Michael Flynn asks judge to spare him from jail time

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Michael Flynn, President Trump’s onetime national security adviser, has asked a federal judge to spare him from prison time and instead sentence him to at most one year probation, according to a new memo from his defense lawyers. 

Flynn is also offering to do 200 hours of community service, according to the memo filed in federal court in D.C. late Tuesday. Flynn’s request comes about one year after he pleaded guilty to one count of lying to FBI agents about his contacts with the Russian ambassador to the U.S. and agreed to cooperate with special counsel Robert Mueller’s sprawling investigation into Russian interference and possible coordination between the Trump campaign and Moscow.

The filing comes a week after Mueller recommended Flynn serve no jail time for lying to FBI agents about his Russia contacts, citing his “substantial assistance” in the ongoing investigation into whether the Trump campaign coordinated with Moscow to interfere in the 2016 presidential election.{mosads}

“As the Government has made clear, his cooperation was not grudging or delayed,” Flynn’s attorneys Robert Kelner and Stephen Anthony wrote in the sentencing memo. “Rather, it preceded his guilty plea or any threatened indictment and began shortly after he was first contacted for assistance by the Special Counsel’s Office.”

Flynn’s attorneys cited more than 62 hours of interviews that their client has participated in with the special counsel’s office and other investigators over the course of 19 meetings. They also said he has provided “thousands” of documents to the Justice Department as a result of his cooperation.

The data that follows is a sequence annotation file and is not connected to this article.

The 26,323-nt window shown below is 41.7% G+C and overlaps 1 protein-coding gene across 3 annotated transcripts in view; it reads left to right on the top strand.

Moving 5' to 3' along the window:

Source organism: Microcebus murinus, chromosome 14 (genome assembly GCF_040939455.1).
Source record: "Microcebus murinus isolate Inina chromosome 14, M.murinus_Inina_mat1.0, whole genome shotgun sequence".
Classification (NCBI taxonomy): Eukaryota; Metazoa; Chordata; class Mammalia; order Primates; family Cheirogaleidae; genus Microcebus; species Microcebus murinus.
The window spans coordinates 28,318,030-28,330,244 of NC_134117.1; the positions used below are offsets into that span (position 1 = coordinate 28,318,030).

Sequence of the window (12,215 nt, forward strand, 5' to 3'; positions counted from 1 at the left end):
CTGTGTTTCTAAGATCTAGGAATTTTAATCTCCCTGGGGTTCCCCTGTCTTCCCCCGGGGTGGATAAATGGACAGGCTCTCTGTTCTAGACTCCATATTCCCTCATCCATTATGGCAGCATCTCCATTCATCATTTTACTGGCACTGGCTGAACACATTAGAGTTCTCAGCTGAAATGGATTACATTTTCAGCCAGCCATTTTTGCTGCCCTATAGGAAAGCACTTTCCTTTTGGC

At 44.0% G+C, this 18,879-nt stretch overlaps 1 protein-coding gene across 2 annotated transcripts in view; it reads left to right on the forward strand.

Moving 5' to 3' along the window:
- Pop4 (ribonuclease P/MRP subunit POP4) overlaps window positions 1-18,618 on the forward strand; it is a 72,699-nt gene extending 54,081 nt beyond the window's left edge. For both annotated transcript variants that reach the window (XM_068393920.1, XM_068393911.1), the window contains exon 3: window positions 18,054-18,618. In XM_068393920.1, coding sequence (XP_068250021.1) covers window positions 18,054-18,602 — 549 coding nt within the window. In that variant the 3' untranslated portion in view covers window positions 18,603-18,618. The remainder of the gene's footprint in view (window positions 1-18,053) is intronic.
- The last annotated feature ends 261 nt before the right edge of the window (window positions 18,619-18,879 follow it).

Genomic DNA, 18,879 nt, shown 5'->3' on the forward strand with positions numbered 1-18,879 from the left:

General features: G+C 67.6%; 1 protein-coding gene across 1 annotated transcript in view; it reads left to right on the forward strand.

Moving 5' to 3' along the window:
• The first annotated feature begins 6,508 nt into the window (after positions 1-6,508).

“General Flynn provided timely and substantial assistance to law enforcement,” Flynn’s lawyers wrote. 

In a bombshell filing last week, Mueller recommended that Flynn be spared jail time, citing his considerable assistance in the Russia investigation as well as at least two other matters under investigation by the Justice Department. The memo, which was highly redacted, did not offer details on the other investigations in which Flynn’s cooperation has proven fruitful. 

Federal sentencing guidelines call for Flynn to serve up to six months in prison and face as much as a $9,500 fine. Flynn, a former Trump campaign surrogate, pleaded guilty one year ago to misleading investigators about his contacts with then-Russian ambassador Sergey Kislyak during the presidential transition and agreed to cooperate in Mueller’s probe.

The defense memo filed Tuesday also makes reference to Flynn’s initial interview with FBI agents in the counterintelligence investigation into Russian interference, noting that he was interviewed by then-FBI agent Peter Strzok, who has since attracted scrutiny from Republicans as a result of text messages critical of Trump he sent to a colleague prior to the 2016 election. Strzok has since been fired by the FBI. 

“Even when circumstances later came to light that prompted extensive public debate about the investigation of General Flynn, including revelations that certain FBI officials involved in the January 24 interview of General Flynn were themselves being investigated for misconduct, General Flynn did not back away from accepting responsibility for his actions,” the memo states. 

Flynn, who served in a high-profile role on the Trump campaign before becoming national security adviser for a brief period, has long been seen as a valuable witness as Mueller probes potential coordination between the campaign and Moscow. Flynn was forced to resign in February 2017 after it was revealed that he misled Vice President Pence about his conversations with Kislyak regarding sanctions on Moscow. 

U.S. District Judge Emmet Sullivan will sentence Flynn on Dec. 18 in federal court in Washington, D.C.

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